Women Working as Financial Advisors Making Strides

As March celebrated Women’s History month, the media eagerly highlighted women’s accomplishments across a variety of industries – including profiles of top female executives in the financial services industry.

Investopedia put together a nod to ten of the industry’s top women investors handling everything from mutual funds to private equities. It was an inspiring read.

However, in an industry where barely a third of all active financial advisors are women, it begs the question, “Have you really come a long way, baby?”

Let’s take a look at how the industry employs and supports women.

Remote Work Attracts Female Financial Advisors

It is no shock that working remotely with flexible scheduling is attractive to women – especially younger career women who are also raising children. While the COVID-19 pandemic has cast a spotlight on the difficulties faced while working from home, it has also given the business world a much clearer image of how well remote working really can work. The financial services world is no exception.

StephJames“Along with the rest of the world, the financial advisors profession is already undergoing a post-pandemic evolution,” said Stephanie James, a partner and senior financial advisor with the Westcott Financial Advisory Group LLC with offices in Florida and Pennsylvania. “Remote work is one example that has revolutionized our industry in a number of days. Geographic boundaries faded, virtual forms of communication skyrocketed, some with non-traditional work-life schedules excelled with the flexibility, and technology continues to shock the system.”

There is a plethora of online guides to remote working – including ones tailored just for financial advisors. Forbes, Indeed, Prosperity Coaching and Wealth Management are just a few online sites offering tips on everything from how to set up a home office to how to run a zoom call.

The Industry Struggles but Also Makes Some Effort

It’s no secret – at least to most women – that the financial services industry is still emerging from being “a good old boys” club. There are more men employed as financial advisors and more of the industry’s top executive positions are held by men.

According to a 2019 report by Catalyst titled, “Workplaces That Work for Women,” only 38 percent of investment firms have women serving in an active role on the firm’s investment committee. Only eight percent of chief financial officers are women. Within the financial services industry, women represented 62 percent of accountants and auditors versus only 32 percent of personal financial advisors.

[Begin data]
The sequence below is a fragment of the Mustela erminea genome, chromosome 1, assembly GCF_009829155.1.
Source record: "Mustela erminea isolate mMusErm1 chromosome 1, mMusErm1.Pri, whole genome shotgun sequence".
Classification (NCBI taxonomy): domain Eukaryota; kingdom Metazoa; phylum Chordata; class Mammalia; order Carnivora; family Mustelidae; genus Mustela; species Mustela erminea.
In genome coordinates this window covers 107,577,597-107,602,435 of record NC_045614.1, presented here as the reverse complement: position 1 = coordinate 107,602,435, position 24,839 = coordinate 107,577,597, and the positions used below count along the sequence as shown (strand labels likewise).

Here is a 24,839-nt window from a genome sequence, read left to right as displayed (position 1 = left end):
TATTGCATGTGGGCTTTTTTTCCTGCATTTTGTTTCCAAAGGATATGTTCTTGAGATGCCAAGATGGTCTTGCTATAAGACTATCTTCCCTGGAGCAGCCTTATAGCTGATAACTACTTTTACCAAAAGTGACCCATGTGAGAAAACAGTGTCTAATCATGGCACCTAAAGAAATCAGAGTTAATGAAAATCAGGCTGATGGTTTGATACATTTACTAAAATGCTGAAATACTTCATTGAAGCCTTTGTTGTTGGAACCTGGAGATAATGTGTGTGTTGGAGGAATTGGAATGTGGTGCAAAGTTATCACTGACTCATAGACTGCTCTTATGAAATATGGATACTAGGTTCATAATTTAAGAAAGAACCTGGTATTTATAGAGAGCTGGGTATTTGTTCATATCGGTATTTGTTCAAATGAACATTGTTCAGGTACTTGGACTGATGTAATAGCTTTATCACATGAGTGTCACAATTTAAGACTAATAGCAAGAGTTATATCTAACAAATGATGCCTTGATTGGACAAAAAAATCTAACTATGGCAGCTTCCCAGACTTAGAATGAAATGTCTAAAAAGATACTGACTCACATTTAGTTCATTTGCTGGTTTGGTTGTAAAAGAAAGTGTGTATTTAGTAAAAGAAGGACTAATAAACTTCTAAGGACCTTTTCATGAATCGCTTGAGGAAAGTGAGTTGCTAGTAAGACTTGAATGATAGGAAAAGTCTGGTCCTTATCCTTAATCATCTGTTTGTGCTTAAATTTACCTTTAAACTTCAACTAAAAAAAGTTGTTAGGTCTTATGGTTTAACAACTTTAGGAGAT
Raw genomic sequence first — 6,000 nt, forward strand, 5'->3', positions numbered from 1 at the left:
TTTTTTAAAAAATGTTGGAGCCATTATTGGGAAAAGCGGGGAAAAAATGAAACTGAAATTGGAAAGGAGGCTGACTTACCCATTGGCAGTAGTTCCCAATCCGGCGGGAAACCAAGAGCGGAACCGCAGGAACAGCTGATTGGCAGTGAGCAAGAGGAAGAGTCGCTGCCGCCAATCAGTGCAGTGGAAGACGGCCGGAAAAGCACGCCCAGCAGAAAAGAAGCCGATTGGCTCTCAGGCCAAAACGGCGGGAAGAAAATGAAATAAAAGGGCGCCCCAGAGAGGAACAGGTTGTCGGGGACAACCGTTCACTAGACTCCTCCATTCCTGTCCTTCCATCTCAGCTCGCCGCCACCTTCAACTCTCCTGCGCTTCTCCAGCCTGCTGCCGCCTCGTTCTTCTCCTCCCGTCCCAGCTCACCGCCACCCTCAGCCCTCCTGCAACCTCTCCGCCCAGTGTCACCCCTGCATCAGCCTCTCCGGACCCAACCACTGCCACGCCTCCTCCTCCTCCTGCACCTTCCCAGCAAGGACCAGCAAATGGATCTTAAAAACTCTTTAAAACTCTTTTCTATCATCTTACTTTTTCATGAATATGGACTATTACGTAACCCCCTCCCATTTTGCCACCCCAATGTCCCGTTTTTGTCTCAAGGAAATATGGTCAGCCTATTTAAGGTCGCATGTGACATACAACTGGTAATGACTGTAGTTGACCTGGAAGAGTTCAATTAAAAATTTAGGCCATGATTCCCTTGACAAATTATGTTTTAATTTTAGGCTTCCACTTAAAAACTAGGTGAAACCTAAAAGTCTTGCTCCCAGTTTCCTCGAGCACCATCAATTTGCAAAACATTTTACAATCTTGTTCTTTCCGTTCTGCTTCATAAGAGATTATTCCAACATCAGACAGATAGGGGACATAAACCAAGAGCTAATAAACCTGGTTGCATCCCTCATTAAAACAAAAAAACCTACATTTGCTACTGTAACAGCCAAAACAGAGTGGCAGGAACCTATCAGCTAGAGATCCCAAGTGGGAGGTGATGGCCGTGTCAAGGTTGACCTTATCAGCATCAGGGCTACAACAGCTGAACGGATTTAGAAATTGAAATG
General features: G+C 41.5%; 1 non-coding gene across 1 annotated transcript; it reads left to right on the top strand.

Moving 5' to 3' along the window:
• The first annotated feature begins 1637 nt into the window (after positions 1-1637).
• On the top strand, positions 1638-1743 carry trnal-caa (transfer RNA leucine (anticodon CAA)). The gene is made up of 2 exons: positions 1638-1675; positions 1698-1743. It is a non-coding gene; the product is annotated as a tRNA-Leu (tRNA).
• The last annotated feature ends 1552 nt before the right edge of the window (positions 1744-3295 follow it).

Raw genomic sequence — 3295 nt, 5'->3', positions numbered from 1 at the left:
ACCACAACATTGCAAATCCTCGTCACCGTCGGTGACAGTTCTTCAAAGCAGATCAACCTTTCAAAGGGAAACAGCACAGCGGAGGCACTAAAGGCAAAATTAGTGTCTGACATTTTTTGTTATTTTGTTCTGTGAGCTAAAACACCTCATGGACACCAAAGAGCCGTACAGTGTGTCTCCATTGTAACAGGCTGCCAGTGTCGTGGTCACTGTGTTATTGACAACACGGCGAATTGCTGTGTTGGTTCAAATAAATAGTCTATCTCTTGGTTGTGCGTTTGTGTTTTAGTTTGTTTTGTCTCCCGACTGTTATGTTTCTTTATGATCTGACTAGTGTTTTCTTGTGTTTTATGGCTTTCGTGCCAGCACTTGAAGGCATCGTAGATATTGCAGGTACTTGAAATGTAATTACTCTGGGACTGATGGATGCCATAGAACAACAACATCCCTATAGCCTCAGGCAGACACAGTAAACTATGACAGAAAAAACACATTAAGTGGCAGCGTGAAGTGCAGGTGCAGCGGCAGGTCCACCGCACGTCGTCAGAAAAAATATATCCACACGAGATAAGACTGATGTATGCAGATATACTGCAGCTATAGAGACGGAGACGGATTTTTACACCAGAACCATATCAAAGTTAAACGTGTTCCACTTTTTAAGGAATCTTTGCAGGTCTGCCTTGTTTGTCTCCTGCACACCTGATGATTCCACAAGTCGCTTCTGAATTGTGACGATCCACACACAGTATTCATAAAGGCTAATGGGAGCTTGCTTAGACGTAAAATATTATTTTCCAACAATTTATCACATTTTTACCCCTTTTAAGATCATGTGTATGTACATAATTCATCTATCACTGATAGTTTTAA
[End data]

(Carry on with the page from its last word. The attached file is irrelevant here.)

Admire147Timothy Admire, president, CEO and managing partner of Willow Creek Wealth Management based in Sebastopol, California, said he hopes to see an increase in the number of women in the financial services industry.

“I think there are areas where we as an industry have struggled and at Willow Creek we have tried to put extra emphasis on building a diverse and inclusive team, but there is still much work to be done in this area,” said Admire. “I think that the perspective women bring to financial planning and investing is invaluable.”

Admire said the notion of investment diversification ought to also apply to the professionals working in the industry.

“I think the age-old maxim to diversify your portfolio applies to the work force as well – we will be stronger as a firm when have diversity of experience reflected in our work culture,” he said.

More Women Seeking Certification

Women gave gained a foothold in working towards professional certification within the financial services industry.

Between 2015 and 2020, the number of women seeking the CFA (Chartered Financial Analyst) designation doubled from 70,000 to 140,000. In 2020, women represented 41 percent of all CFA candidates. While that’s a bit short of half of the total candidates, it represents a significant gain from 2015 when women represented only 32 percent of those seeking the designation.

Firms and Clients Seek Women

Clients are asking for female advisors and leading investment firms are responding to that request, as reported by the Wall Street Journal.

In 2019, the following firms report these statistics regarding women in their workforce:

• UBS: Women represented 20.9 percent of its workforce. In 2011, women represented 18.6 percent.
• One-third of the 3,500 employees enrolled in the Merrill Lynch Wealth Management adviser training program were women.

mari“Many people looking for a financial professional, feel women are good listeners and can better understand and address their money concerns,” wrote Mari Adam, president of Adam Financial Associates, Inc., in Boca Rotan, Florida, in an article on “It may be a stereotype, but women advisors are perceived to go far beyond basic financial tasks like recommending a good investment or helping you save for retirement. Women focus more on educating clients about key financial choices and understand how investments and spending can impact your family’s financial goals.”



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